One might suppose that economics has inherited a special concern for proportion from Graunt and Petty, the pioneers of political arithmetic. Unemployment and interest rates; productivity and price indices; efficiency, equality and inequality; elasticity of demand and of substitution are all proportional. Even the intersection of supply and demand is a proportion (an equality). So where does the attributed assumption of a “fixed amount of work” fit in with all this proportionality?
“There is, say they, a certain quantity of labour to be performed. This used to be performed by hands, without machines, or with very little help from them. But if now machines perform a larger share than before, suppose one fourth part, so many hands as are necessary to work that fourth part, will be thrown out of work, or suffer in their wages. The principle itself is false. There is not a precise limited quantity of labour, beyond which there is no demand.” – Dorning Rasbotham, 1780.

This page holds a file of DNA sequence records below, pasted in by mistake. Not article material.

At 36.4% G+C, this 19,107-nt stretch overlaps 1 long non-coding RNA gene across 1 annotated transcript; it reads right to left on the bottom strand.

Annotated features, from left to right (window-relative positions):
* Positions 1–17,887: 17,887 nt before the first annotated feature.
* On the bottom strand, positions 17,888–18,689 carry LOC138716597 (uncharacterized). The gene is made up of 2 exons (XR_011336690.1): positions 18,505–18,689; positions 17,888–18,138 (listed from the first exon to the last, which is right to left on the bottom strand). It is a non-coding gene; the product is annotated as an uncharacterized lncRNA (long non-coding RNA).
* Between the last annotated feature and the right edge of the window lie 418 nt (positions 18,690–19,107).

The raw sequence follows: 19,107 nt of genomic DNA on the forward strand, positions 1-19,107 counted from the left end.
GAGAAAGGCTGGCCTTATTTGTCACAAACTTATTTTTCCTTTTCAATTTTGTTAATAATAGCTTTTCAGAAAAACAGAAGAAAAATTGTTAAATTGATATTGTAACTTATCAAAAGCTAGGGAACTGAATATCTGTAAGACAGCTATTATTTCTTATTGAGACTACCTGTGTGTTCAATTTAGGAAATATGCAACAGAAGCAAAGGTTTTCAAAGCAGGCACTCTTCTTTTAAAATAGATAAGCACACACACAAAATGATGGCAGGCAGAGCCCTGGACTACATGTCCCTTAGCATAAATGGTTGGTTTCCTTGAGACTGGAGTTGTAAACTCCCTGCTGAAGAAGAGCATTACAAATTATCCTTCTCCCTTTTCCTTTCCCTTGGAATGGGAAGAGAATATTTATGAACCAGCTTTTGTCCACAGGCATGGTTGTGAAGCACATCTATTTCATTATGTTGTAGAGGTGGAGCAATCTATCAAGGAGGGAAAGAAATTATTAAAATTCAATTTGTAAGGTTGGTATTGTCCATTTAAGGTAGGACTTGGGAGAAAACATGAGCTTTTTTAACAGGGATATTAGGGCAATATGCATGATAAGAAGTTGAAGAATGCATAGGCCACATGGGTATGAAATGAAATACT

“In accordance with this theory it is held that there is a certain fixed amount of work to be done, and that it is best in the interests of the workmen that each shall take care not to do too much work, in order that thus the Lump of Labour may be spread out thin over the whole body of work-people.” – David F. Schloss, 1891.
“Economists have historically rejected the concerns of the Luddites as an example of the ‘lump of labor’ fallacy, the supposition that an increase in labor productivity inevitably reduces employment because there is only a finite amount of work to do.” – David H. Autor, 2014.